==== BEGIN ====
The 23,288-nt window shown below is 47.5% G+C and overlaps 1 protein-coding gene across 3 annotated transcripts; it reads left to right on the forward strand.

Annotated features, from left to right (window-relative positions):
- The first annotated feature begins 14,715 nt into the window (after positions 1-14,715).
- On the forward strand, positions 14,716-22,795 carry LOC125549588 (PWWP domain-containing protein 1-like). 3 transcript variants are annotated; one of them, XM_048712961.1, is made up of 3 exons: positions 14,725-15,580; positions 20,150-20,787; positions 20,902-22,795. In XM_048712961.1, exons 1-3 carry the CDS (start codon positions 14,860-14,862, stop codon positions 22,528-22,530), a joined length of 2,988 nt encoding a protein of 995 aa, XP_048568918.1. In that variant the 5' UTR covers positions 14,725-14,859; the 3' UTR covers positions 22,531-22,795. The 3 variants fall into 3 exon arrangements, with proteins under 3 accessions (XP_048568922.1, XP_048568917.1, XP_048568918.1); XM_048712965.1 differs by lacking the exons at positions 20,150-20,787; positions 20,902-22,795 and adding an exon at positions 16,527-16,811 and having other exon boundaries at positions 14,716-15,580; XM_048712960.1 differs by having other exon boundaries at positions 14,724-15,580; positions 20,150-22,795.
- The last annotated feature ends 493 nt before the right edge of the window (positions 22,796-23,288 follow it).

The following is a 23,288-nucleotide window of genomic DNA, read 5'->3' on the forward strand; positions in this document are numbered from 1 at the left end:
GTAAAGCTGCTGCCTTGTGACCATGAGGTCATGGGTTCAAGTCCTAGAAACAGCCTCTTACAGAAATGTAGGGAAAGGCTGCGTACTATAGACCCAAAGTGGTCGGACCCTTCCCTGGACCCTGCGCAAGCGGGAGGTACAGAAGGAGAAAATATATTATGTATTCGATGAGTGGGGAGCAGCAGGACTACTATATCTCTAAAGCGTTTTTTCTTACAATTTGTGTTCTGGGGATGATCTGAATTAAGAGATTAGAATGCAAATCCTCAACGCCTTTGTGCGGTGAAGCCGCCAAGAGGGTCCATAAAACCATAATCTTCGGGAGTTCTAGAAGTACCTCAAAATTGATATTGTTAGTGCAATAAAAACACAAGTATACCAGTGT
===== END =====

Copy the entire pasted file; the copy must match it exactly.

The 23,288-nt window shown below is 47.5% G+C and overlaps 1 protein-coding gene across 3 annotated transcripts; it reads left to right on the forward strand.

Annotated features, from left to right (window-relative positions):
- The first annotated feature begins 14,715 nt into the window (after positions 1-14,715).
- On the forward strand, positions 14,716-22,795 carry LOC125549588 (PWWP domain-containing protein 1-like). 3 transcript variants are annotated; one of them, XM_048712961.1, is made up of 3 exons: positions 14,725-15,580; positions 20,150-20,787; positions 20,902-22,795. In XM_048712961.1, exons 1-3 carry the CDS (start codon positions 14,860-14,862, stop codon positions 22,528-22,530), a joined length of 2,988 nt encoding a protein of 995 aa, XP_048568918.1. In that variant the 5' UTR covers positions 14,725-14,859; the 3' UTR covers positions 22,531-22,795. The 3 variants fall into 3 exon arrangements, with proteins under 3 accessions (XP_048568922.1, XP_048568917.1, XP_048568918.1); XM_048712965.1 differs by lacking the exons at positions 20,150-20,787; positions 20,902-22,795 and adding an exon at positions 16,527-16,811 and having other exon boundaries at positions 14,716-15,580; XM_048712960.1 differs by having other exon boundaries at positions 14,724-15,580; positions 20,150-22,795.
- The last annotated feature ends 493 nt before the right edge of the window (positions 22,796-23,288 follow it).

The following is a 23,288-nucleotide window of genomic DNA, read 5'->3' on the forward strand; positions in this document are numbered from 1 at the left end:
GTAAAGCTGCTGCCTTGTGACCATGAGGTCATGGGTTCAAGTCCTAGAAACAGCCTCTTACAGAAATGTAGGGAAAGGCTGCGTACTATAGACCCAAAGTGGTCGGACCCTTCCCTGGACCCTGCGCAAGCGGGAGGTACAGAAGGAGAAAATATATTATGTATTCGATGAGTGGGGAGCAGCAGGACTACTATATCTCTAAAGCGTTTTTTCTTACAATTTGTGTTCTGGGGATGATCTGAATTAAGAGATTAGAATGCAAATCCTCAACGCCTTTGTGCGGTGAAGCCGCCAAGAGGGTCCATAAAACCATAATCTTCGGGAGTTCTAGAAGTACCTCAAAATTGATATTGTTAGTGCAATAAAAACACAAGTATACCAGTGT